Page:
Gift Tax

What is a gift?

The Gift Tax applies to the lifetime transfers of property from a donor to donees. If you are the donor of a gift over the annual exclusion, you are responsible for filing the Gift Tax Return, Form 709, and paying any applicable tax.

A gift is the transfer of something of value when full consideration is not received in return. Gifts can be as simple as giving someone cash or property or can involve more complex situations such as selling an asset to someone else for less than fair market value, making a loan without interest, or charging a below market interest rate.

What is not a gift?

The following are not taxable gifts and therefore are not subject to the gift tax:

  • Any gift not exceeding the annual exclusion
  • Tuition or medical expenses for someone else (paid directly to the institution)
  • Gifts to your spouse (if spouse is a U.S. citizen)
  • Gifts to certain types of political organizations and charities

Annual Exclusion

The annual exclusion for gift transfers made in 2021 is $15000 per person (recipient). The exclusion increases to $16,000 for gifts made in 2022. You may exclude these amounts for gifts made to any number of donees. However, any gift amount above the threshold is subject to gift tax filing and reporting with the IRS.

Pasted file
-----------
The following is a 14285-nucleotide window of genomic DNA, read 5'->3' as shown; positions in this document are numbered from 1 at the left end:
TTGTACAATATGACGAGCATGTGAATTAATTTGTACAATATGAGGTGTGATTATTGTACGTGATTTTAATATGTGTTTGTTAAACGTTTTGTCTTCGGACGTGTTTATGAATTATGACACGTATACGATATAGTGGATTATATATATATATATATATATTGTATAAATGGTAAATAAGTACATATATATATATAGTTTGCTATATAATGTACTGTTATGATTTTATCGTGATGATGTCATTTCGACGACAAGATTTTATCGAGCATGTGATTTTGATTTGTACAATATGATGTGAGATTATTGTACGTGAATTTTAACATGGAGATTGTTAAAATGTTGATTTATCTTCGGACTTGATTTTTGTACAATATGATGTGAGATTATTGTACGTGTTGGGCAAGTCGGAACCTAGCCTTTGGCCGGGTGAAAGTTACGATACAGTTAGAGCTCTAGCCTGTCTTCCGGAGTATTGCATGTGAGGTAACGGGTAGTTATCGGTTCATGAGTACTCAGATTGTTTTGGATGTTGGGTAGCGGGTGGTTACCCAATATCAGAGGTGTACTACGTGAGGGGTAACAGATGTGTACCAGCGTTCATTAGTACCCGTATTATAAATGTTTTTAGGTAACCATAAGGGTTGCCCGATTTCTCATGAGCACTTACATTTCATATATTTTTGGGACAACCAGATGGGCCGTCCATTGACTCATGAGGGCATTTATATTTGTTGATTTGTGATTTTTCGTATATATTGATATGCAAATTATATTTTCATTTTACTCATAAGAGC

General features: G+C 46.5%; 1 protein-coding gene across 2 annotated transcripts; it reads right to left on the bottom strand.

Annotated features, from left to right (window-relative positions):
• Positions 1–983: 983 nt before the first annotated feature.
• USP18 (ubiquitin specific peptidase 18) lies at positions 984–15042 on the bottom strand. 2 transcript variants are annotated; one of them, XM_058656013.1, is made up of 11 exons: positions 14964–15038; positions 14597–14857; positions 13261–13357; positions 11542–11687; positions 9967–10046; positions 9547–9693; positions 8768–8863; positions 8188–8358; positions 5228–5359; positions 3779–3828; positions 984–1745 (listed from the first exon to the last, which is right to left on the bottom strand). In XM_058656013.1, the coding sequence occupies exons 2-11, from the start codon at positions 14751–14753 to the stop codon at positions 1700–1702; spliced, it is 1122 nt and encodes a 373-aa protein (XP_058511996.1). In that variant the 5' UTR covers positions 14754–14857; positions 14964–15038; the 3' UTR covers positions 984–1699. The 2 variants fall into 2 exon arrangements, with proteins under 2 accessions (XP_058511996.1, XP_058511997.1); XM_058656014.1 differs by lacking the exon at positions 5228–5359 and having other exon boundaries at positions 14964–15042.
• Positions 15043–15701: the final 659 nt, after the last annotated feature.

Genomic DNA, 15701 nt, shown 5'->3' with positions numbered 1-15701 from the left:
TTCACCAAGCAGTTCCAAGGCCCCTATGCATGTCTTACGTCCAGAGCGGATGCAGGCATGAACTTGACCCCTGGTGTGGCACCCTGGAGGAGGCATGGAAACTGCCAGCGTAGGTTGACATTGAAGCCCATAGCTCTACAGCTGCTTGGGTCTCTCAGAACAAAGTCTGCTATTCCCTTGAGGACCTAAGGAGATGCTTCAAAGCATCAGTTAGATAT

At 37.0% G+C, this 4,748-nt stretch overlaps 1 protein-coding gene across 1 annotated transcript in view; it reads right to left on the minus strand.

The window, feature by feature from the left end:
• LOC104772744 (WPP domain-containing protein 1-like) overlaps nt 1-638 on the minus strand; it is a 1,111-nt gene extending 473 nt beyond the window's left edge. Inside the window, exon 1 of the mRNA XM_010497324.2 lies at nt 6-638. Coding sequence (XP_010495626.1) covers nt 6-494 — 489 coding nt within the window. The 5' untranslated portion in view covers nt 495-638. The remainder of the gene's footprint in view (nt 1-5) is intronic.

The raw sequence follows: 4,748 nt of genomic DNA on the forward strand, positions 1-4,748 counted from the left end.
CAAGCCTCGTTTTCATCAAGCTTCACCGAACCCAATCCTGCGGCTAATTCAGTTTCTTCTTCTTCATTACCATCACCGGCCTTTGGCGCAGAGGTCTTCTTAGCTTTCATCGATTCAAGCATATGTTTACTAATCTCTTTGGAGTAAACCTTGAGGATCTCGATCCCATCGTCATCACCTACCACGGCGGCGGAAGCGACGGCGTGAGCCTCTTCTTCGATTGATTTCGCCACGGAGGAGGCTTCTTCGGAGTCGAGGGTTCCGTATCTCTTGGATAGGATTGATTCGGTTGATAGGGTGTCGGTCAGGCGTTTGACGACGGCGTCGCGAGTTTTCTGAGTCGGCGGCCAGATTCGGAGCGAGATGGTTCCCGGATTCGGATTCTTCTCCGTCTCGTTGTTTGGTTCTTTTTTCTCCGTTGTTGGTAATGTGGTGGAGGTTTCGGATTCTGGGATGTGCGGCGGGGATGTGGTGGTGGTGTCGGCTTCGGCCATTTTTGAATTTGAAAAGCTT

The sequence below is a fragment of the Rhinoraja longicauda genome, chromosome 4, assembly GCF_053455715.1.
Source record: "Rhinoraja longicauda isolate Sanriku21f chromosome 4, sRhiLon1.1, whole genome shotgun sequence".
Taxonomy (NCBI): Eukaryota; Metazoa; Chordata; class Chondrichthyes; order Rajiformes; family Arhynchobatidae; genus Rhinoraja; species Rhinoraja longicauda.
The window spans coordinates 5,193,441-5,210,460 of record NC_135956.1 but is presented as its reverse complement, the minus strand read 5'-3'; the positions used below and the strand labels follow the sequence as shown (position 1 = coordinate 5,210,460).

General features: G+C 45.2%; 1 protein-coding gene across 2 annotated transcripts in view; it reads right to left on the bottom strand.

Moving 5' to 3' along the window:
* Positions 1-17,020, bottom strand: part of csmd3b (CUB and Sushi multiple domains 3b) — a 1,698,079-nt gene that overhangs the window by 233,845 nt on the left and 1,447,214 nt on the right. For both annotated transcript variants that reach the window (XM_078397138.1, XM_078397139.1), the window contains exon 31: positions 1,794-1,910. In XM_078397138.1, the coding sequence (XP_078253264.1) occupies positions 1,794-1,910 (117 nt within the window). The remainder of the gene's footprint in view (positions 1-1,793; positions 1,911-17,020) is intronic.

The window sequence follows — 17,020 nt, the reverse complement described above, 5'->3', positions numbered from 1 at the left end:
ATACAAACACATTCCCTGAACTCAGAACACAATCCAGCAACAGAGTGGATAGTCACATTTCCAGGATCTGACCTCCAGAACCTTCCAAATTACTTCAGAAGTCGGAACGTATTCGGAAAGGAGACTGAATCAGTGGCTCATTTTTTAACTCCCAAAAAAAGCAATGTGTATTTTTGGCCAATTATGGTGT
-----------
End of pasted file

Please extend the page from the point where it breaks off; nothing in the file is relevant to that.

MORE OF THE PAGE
Gift Splitting

Spouses can choose to split a gift, allowing married couples to make a non-taxable gift in 2022 of up to $32,000 to each donee. Each spouse must file a Gift Tax Return, Form 709, to report the gift splitting agreement.

The Basic Exclusion and Applicable Credit

There is more good news! Taxable gifts that are above the annual exclusion can be reduced further until the applicable credit is exhausted. The applicable credit is equal to the tax on the basic exclusion amount of $11,700,000 in 2021, resulting in a credit for individuals in 2021 of $4,625,800. Utilization of the applicable credit in current and prior years will reduce the credit available in later years. However, the credit can be increased by amounts left unused by a deceased spouse.

Keep in mind that future exclusion and credit amounts are always subject to change.